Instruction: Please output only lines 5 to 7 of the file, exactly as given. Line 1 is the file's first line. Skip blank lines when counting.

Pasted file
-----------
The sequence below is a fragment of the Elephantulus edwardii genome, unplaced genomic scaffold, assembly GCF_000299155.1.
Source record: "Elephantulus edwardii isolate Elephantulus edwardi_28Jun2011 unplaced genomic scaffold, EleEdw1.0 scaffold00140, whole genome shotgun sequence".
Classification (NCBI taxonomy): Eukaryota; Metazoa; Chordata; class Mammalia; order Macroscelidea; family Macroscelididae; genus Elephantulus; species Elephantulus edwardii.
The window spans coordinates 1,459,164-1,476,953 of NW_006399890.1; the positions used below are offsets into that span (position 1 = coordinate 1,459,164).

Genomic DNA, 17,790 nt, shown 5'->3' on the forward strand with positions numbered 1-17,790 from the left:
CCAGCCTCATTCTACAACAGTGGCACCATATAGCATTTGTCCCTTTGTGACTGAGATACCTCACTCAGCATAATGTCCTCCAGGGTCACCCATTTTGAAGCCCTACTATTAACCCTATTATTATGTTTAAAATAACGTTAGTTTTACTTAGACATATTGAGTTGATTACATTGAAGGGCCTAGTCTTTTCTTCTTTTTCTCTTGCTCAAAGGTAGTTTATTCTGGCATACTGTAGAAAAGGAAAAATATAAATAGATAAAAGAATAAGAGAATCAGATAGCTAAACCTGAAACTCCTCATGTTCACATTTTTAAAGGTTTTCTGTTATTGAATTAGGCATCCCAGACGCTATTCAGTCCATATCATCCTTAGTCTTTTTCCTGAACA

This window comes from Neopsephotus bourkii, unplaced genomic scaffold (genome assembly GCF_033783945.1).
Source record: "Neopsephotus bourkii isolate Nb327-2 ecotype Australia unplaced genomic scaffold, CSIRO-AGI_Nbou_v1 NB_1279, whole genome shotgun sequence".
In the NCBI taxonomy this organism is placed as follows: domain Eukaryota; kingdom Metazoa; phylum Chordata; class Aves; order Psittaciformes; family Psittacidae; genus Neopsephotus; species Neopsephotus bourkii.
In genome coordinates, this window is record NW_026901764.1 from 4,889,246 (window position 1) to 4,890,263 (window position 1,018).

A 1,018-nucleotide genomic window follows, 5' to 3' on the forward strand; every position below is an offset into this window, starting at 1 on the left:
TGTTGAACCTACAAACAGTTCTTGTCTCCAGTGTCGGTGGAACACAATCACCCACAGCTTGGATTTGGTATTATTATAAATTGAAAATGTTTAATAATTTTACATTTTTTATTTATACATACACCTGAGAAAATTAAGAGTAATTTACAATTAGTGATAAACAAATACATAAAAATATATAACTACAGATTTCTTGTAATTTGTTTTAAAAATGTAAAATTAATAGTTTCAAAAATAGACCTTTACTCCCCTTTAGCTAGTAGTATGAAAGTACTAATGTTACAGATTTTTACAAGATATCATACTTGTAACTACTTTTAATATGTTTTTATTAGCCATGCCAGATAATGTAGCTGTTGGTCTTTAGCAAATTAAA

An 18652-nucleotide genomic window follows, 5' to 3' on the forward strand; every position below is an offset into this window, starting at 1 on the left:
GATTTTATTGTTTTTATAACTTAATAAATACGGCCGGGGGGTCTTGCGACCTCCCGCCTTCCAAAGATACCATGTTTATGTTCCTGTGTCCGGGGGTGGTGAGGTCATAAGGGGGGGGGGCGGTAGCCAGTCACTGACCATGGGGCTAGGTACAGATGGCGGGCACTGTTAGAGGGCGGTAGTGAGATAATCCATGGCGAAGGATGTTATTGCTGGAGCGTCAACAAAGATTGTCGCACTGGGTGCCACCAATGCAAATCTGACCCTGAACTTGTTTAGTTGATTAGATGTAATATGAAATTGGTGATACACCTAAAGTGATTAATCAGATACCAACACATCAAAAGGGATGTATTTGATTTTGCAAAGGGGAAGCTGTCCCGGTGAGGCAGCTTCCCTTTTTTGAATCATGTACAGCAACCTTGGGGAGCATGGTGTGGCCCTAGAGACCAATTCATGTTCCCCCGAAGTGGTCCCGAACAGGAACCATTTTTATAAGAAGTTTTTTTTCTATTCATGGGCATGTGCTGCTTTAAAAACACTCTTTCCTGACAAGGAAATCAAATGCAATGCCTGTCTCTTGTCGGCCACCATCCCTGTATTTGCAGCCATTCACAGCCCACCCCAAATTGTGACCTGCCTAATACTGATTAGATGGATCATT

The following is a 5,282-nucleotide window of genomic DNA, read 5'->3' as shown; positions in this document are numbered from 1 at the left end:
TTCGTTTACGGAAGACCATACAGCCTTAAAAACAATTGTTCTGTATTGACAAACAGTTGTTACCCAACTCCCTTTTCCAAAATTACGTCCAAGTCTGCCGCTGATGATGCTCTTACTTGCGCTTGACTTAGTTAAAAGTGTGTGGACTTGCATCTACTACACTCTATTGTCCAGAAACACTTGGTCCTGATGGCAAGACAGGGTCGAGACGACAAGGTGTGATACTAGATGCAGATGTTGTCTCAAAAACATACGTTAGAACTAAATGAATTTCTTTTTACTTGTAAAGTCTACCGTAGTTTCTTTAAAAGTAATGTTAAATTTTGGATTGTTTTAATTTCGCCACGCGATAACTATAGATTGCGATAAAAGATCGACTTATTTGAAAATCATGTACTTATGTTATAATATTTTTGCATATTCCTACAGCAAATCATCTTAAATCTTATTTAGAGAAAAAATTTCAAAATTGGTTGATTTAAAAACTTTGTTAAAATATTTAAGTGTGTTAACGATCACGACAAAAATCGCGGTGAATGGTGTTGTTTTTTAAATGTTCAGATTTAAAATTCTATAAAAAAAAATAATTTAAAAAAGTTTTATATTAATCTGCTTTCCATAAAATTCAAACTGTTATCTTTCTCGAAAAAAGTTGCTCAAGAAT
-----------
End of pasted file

Genomic DNA, 17,790 nt, shown 5'->3' on the forward strand with positions numbered 1-17,790 from the left:
CCAGCCTCATTCTACAACAGTGGCACCATATAGCATTTGTCCCTTTGTGACTGAGATACCTCACTCAGCATAATGTCCTCCAGGGTCACCCATTTTGAAGCCCTACTATTAACCCTATTATTATGTTTAAAATAACGTTAGTTTTACTTAGACATATTGAGTTGATTACATTGAAGGGCCTAGTCTTTTCTTCTTTTTCTCTTGCTCAAAGGTAGTTTATTCTGGCATACTGTAGAAAAGGAAAAATATAAATAGATAAAAGAATAAGAGAATCAGATAGCTAAACCTGAAACTCCTCATGTTCACATTTTTAAAGGTTTTCTGTTATTGAATTAGGCATCCCAGACGCTATTCAGTCCATATCATCCTTAGTCTTTTTCCTGAACA

This window comes from Neopsephotus bourkii, unplaced genomic scaffold (genome assembly GCF_033783945.1).